Meditation & Mindfulness
How to Start Meditating Daily
Meditation for Beginners for a Peaceful, Calm & Stress-Free Mind
A complete meditation and minfulness guide for beginners. Learn how to live a peaceful, calm and stress-free life.
Congratulations on taking the decision not to settle with having a stressful mind.
Learning to meditate is about more than just learning to sit still with your eyes closed. It’s about learning to be present and to see things as they really are. Our constant thoughts, judgments, and opinions are like a fog that obscures our view of reality. The more we meditate and the more aware we become of our thoughts, the less we unconsciously and incessantly think. This lifts the fog and we begin to experience all of life with peace, wonder and joy.
The more we turn our attention inward, the more we see how our own mind works. We become experts of our own psychology and we stop generating mental suffering. Our focus, patience, and mindfulness increase and we start generating greater love, purpose, fulfillment and compassion in our lives.
Here you’ll find easy beginners’ meditations that you can do on a daily basis. Take care of your mental health because a peaceful mind is the first step to reaching your full potential. Just a few small, simple daily habits will lead to a significant change in your personal and professional life.
Beginners' Guide to Meditation & Mindfulness
Meditation is our natural state of being. It is a state of being totally present and alert. We are mindful or ourselves and our surroundings. It is a state of complete inner peace and joy.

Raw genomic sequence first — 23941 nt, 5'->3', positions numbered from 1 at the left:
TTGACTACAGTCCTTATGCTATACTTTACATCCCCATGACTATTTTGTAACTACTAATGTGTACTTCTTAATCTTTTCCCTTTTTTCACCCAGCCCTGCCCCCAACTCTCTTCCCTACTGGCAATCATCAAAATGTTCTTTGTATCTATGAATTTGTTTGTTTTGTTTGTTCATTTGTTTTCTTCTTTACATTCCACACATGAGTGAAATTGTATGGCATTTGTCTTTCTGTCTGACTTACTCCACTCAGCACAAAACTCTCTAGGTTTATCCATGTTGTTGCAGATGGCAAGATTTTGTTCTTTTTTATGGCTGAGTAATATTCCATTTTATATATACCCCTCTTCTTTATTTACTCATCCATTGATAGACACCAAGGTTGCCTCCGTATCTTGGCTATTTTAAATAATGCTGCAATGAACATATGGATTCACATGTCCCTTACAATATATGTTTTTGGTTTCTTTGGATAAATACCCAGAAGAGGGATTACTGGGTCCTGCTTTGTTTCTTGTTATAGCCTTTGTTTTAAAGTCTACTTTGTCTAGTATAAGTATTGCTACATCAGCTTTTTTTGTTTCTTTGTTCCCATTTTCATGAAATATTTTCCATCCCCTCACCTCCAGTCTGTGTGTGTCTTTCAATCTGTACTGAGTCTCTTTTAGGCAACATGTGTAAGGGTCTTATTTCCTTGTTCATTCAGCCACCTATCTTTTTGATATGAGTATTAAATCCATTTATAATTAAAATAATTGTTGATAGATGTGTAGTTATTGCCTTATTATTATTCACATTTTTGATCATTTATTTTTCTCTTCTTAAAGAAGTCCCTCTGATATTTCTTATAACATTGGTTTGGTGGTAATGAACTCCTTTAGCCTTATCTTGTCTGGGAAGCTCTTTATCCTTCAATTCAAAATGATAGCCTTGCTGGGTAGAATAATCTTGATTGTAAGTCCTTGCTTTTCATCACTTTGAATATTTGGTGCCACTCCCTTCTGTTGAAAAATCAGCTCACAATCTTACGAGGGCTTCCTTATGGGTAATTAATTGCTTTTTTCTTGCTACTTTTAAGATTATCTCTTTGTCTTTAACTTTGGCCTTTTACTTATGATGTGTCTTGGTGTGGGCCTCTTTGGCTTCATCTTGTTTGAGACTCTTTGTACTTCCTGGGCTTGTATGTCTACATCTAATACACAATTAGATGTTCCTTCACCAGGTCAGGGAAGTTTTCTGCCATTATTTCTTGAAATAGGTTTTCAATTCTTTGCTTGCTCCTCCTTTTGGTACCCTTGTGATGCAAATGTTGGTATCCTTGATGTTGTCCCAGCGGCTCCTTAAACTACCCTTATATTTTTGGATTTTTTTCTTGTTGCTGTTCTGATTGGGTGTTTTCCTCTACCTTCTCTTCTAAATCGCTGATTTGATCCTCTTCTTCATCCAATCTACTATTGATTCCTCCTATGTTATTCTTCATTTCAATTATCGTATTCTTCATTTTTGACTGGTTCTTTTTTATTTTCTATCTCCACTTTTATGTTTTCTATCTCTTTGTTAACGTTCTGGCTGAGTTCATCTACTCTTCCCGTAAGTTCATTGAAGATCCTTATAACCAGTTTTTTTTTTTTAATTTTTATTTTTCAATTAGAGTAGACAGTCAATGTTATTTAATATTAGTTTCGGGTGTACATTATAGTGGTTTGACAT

Ever since humans began farming and settling down, we lost this way of being. Instead of being present, we had to obsess about past crop cycles and plan for future harvests. Later, as industries began to crop up, such as news and entertainment, our minds became even more dislocated from the here and now.
This gave rise to the practice of meditation — a simple, easy practice where we spend a few minutes being present and alert by turning our attention inward and focusing on our breath, our body, or a mantra. Read More.
By meditating daily and making a habit of being present and aware, we start to see things more clearly, think more clearly, we focus and concentrate better, our actions become more mindful, negative habits are diminished, we appreciate the little things, we see what needs to be done and we do it joyfully and effortlessly.
Our stress goes down and even our physical health improves. It is quite truly the only thing that leads to a peaceful, calm, and stress-free mind. Meditating is easy, anyone can do it, and when you see the benefits from it you’ll wonder why you didn’t start doing it sooner.
Read More to learn how meditation for beginners can help you.
How to Prepare for Your First Meditation?
While it’s possible to meditate anytime and anywhere, here are a few tips for beginners to make your first few times as easy and comfortable as possible.
1) Find a peaceful place and respectfully ask not to be disturbed
2) Sit on a comfortable chair or on some pillows on the floor
3) Have a clock, watch, or timer nearby
4) Don’t be too full, too thirsty, and be sure to use the restroom beforehand
There is really no wrong time to meditate. The best time is the time that works for your schedule.
Many new meditators find that first thing in the morning is best because there are fewer disruptions, it is a great way to start the day, and it easily becomes part of your morning routine.
For some people, meditating for 10 seconds or a minute might be all they can do when first starting out. Luckily, there is science to back up that just a few seconds can provide numerous benefits to the mind and body.